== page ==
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Mary McLeod Bethune : woman of courage

by McKissack, Pat, 1944-2017

Format: Print Book 2013
Availability: Available at 5 Libraries 6 of 6 copies
Available (6)
Location Collection Call #
CLP - Hill District Children's Biographies j E185.97.B34 M38 2013
Location  CLP - Hill District
 
Collection  Children's Biographies
 
Call Number  j E185.97.B34 M38 2013
 
 
CLP - Knoxville Children's Biographies j E185.97.B34 M38 2013
Location  CLP - Knoxville
 
Collection  Children's Biographies
 
Call Number  j E185.97.B34 M38 2013
 
 
CLP - Main Library First Floor Children's Department - Biography j E185.97.B34 M38 2013
Location  CLP - Main Library
 
Collection  First Floor Children's Department - Biography
 
Call Number  j E185.97.B34 M38 2013
 
 
CLP - Main Library First Floor Children's Department - Biography j E185.97.B34 M38 2013
Location  CLP - Main Library
 
Collection  First Floor Children's Department - Biography
 
Call Number  j E185.97.B34 M38 2013
 
 
CLP - Squirrel Hill Children's Biographies j E185.97.B34 M38 2013
Location  CLP - Squirrel Hill
 
Collection  Children's Biographies
 
Call Number  j E185.97.B34 M38 2013
 
 
CLP - West End Children's Biographies j E185.97.B34 M38 2013
Location  CLP - West End
 
Collection  Children's Biographies
 
Call Number  j E185.97.B34 M38 2013
 
 
Summary
After having a book snatched from her little hand, Mary McLeod, the child of former slaves, resolved to learn to read. Many years later, with 1.50 in her pocket, Mary McLeod Bethune set out to make education a reality for other African Americans. The school she started in Florida is a legacy that continues her mission today. Bethune founded the National Council of Negro Women and was appointed to the National Youth Administration by President Franklin D. Roosevelt. This inspiring, readable biography shows the power of determination and a dream.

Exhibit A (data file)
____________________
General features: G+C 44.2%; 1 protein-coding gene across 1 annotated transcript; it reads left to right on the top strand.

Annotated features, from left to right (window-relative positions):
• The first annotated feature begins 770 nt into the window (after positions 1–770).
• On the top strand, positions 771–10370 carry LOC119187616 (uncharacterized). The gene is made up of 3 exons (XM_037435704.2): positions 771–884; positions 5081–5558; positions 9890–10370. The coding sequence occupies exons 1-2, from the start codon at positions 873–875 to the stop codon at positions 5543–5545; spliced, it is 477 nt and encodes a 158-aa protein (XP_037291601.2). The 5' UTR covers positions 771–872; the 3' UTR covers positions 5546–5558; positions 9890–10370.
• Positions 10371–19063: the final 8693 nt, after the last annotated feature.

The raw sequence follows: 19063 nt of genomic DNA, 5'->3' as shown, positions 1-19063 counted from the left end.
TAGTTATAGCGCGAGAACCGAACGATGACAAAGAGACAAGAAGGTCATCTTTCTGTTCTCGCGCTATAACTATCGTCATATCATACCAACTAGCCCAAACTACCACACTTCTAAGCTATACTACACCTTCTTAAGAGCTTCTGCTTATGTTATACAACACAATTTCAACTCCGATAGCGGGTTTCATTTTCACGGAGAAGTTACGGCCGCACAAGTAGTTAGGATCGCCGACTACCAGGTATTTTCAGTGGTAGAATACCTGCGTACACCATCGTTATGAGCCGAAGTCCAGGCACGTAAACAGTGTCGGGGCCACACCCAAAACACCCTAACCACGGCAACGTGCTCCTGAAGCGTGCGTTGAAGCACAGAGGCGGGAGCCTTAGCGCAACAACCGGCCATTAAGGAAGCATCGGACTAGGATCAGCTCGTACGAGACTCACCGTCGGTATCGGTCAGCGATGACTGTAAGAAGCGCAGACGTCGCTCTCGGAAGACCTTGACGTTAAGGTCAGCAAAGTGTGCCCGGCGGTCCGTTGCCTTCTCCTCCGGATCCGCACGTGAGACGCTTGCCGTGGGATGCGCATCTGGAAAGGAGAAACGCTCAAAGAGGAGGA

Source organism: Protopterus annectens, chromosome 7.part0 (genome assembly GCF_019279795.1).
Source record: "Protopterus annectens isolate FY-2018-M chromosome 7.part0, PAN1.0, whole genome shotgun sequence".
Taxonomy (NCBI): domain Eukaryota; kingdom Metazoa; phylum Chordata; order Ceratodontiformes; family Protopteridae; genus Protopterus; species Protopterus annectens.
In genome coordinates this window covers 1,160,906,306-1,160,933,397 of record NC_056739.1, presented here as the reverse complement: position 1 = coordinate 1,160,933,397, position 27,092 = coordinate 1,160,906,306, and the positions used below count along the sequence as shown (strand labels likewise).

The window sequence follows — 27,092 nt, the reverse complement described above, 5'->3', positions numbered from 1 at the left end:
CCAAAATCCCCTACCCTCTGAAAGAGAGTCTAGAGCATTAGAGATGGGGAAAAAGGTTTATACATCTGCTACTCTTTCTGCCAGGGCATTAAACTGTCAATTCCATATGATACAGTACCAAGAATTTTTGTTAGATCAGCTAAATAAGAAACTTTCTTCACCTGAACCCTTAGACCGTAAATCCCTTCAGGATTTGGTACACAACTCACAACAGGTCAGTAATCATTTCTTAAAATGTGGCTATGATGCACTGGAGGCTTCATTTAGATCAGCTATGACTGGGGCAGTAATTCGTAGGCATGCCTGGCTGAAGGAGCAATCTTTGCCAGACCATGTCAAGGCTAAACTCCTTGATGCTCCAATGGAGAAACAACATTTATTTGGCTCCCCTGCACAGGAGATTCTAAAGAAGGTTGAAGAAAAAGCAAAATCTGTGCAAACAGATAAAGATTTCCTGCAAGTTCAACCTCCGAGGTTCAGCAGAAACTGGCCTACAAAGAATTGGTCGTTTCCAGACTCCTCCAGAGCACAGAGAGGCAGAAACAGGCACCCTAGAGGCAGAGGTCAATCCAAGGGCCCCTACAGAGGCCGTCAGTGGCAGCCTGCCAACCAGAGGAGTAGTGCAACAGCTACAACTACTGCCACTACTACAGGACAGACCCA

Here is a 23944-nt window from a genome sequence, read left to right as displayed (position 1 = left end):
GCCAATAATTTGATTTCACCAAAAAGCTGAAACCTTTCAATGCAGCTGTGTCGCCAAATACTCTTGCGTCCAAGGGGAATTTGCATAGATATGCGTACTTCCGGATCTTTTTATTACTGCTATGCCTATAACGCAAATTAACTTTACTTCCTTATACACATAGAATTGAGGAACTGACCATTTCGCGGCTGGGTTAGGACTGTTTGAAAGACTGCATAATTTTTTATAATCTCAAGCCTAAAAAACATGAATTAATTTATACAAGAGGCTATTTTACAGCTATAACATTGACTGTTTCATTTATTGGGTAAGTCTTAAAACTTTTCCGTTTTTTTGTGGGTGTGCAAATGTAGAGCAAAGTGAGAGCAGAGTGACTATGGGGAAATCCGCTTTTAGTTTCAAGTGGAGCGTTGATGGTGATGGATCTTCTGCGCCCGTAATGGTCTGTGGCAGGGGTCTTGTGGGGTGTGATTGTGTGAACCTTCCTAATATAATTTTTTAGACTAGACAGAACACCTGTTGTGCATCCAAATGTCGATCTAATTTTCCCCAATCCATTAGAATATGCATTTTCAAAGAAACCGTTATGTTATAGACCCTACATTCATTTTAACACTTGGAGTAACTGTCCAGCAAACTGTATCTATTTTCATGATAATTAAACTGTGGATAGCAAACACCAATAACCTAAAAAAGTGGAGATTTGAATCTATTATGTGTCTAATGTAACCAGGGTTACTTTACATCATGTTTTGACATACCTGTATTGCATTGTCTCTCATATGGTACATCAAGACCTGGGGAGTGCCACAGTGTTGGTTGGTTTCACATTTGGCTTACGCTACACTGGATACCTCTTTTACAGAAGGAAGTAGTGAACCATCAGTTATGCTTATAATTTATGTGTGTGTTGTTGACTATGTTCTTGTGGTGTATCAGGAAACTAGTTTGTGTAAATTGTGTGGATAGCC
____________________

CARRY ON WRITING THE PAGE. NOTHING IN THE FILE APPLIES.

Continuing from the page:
Published Reviews
Booklist Review: "The Famous African Americans series does students a favor by offering a few titles on lesser-known figures, such as Marian Anderson, Paul Robeson, and this brief but illuminating look at Mary McLeod Bethune. Mary Jane, as she was known as a kid, was her parents' fifteenth child but the first born free. Determined to read the family Bible, she went to school, then college, and then, with just $1.50 in her pocket, opened the first school for black girls in Daytona Beach, Florida. The desks were boxes; the pencils, coal. But, in a year, enrollment rocketed from 5 to 100, and Bethune was on her way to a career that would include White House meetings with FDR. Mediocre digital illustrations mix with fantastic period photos to make this a fascinating beginner bio.--Kraus, Daniel Copyright 2010 Booklist"
From Booklist, Copyright (c) American Library Association. Used with permission.
Additional Information
Series McKissack, Pat, 1944-2017. Famous African Americans.
Subjects Bethune, Mary McLeod, -- 1875-1955 -- Juvenile literature.
Bethune, Mary McLeod, -- 1875-1955.
African American women educators -- Biography -- Juvenile literature.
African American women social reformers -- Biography -- Juvenile literature.
Teachers -- United States -- Biography -- Juvenile literature.
African American women educators.
Reformers.
Teachers.
African Americans -- Biography.
Women -- Biography.
Publisher Berkeley Heights, NJ :Enslow Publishers, Inc.,2013
Contributors McKissack, Fredrick, author.
Language English
Notes Includes index.
Description 24 pages : illustrations (some color) ; 20 x 24 cm.
Bibliography Notes Includes bibliographical references (page 23) and index.
ISBN 9780766041035
0766041034
9781464402043
1464402043
Other Classic View